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The building is a typical house above the arcades of Bolzano, that extends from the southern arcades to the via argentieri. Originally it was a commercial building on the side of the arcades with a warehouse connected to the south and an initially independent residential building on via Argentieri. The existing building grew from those three individual houses to the present building stock with three atriums.

The Romanesque core buildings from the 13th century were expanded in the following centuries. The house on via Argentieri was already supplemented to its current width in the late Middle Ages. While in both buildings the first Gothic extensions can no longer be seen or only on older openings on the facades, the following extensions of the Gothic and Renaissance still characterize the external appearance and the impression of the interior. In the house on via Argentieri, the rooms on the ground-floor were vaulted around 1500 and in the floors above, typical residential units with a parlour, kitchen and chamber were created. The northern house on the arcades is only subsequently extended representatively and equipped with characteristic room elements of a Bolzano townhouse with forecourt and kitchen to the atrium.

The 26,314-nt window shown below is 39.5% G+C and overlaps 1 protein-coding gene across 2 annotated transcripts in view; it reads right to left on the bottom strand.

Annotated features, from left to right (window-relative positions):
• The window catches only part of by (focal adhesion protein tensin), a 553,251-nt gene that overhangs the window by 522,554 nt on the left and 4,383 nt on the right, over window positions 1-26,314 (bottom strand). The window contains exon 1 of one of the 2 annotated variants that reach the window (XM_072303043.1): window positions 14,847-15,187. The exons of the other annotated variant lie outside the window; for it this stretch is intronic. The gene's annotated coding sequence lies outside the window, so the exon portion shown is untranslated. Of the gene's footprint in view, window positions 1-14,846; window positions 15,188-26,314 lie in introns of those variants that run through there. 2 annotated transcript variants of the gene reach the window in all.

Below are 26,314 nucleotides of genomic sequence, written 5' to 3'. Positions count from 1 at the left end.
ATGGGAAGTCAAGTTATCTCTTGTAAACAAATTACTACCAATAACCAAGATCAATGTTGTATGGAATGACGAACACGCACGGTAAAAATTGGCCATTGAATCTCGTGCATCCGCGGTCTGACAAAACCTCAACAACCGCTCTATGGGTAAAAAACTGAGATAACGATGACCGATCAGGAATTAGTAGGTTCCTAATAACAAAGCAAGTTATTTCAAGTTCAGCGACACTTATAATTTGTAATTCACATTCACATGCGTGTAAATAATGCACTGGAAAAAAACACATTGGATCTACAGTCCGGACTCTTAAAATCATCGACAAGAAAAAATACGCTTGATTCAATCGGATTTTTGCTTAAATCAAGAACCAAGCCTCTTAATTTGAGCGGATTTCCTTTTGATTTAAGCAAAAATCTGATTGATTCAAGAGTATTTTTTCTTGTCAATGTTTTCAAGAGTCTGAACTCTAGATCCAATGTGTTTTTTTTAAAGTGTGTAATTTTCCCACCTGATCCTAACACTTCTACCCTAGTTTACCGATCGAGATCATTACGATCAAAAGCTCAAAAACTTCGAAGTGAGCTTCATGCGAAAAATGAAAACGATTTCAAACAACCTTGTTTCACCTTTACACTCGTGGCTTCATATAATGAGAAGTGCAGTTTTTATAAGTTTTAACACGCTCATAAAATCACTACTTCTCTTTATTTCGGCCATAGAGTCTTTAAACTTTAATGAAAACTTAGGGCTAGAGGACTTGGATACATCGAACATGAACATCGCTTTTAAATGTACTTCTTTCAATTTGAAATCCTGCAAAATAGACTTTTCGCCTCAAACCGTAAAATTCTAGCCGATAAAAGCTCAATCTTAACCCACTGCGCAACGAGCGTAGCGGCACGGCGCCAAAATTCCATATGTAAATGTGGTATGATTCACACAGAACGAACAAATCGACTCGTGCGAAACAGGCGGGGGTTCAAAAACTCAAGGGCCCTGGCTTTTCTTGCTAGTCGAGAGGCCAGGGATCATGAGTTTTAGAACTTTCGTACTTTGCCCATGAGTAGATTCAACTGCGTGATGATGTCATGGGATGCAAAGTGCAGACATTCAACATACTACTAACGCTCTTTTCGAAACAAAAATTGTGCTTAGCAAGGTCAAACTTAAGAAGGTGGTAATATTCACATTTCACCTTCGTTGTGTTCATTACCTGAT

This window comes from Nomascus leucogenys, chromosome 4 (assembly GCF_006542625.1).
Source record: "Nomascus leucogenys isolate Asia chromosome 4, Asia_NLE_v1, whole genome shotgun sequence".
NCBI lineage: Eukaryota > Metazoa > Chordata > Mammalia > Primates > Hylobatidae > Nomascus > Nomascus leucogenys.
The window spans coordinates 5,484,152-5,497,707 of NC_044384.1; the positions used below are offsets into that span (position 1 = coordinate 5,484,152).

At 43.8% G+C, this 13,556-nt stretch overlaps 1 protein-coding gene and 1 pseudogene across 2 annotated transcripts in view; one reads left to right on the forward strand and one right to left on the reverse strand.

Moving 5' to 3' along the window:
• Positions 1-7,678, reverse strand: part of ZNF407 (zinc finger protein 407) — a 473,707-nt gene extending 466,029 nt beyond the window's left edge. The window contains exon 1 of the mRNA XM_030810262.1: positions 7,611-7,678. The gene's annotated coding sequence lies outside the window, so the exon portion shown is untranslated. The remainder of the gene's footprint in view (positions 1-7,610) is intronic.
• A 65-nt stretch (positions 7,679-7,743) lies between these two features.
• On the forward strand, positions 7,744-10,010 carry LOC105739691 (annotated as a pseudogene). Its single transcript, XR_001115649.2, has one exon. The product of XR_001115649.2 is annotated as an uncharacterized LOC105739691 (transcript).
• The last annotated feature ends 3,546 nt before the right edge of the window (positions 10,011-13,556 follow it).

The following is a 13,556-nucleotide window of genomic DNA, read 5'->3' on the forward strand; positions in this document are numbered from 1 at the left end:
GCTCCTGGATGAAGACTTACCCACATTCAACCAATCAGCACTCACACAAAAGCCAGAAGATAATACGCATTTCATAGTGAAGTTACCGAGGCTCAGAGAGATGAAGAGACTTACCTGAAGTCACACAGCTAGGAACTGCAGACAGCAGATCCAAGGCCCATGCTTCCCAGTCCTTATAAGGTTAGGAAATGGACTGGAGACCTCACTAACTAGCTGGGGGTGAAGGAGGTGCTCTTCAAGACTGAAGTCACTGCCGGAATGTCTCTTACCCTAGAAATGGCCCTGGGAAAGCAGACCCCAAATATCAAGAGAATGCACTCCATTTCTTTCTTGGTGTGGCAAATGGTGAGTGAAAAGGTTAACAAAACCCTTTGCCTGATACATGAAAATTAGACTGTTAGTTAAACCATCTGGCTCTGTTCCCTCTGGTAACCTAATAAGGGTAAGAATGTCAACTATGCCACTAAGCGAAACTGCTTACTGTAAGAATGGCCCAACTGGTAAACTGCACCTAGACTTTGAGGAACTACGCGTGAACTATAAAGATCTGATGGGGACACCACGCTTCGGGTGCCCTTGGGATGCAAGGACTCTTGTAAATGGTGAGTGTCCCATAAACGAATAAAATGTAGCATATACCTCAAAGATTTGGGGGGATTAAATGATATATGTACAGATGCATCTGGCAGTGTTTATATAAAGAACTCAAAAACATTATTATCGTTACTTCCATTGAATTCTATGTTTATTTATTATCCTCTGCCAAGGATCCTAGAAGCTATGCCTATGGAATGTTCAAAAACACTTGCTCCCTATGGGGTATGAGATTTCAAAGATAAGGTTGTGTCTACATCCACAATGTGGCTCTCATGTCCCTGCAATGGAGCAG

Between the 17th and 19th centuries, only furnishings in the living rooms were renewed and supplemented; it was not until the 20th century that there were again formative structural interventions.

In the second half of the 20th century, the attic floors were adapted, one of which was planned by the South Tyrolean architect Othmar Barth, for residential purposes and the rooms of the upper floors were increasingly used for the extensive art collection.

The historic house above the arcades, with its structure and equipment, is an impressive example of a Bolzano civic and trading house. The building has been demonstrably in operation as a commercial building since its construction and has largely preserved its medieval and Gothic foundations. Under the ownership of the Eccel, a family of merchants, an era begins as a furniture store and art gallery, which gives the house its current name and purpose.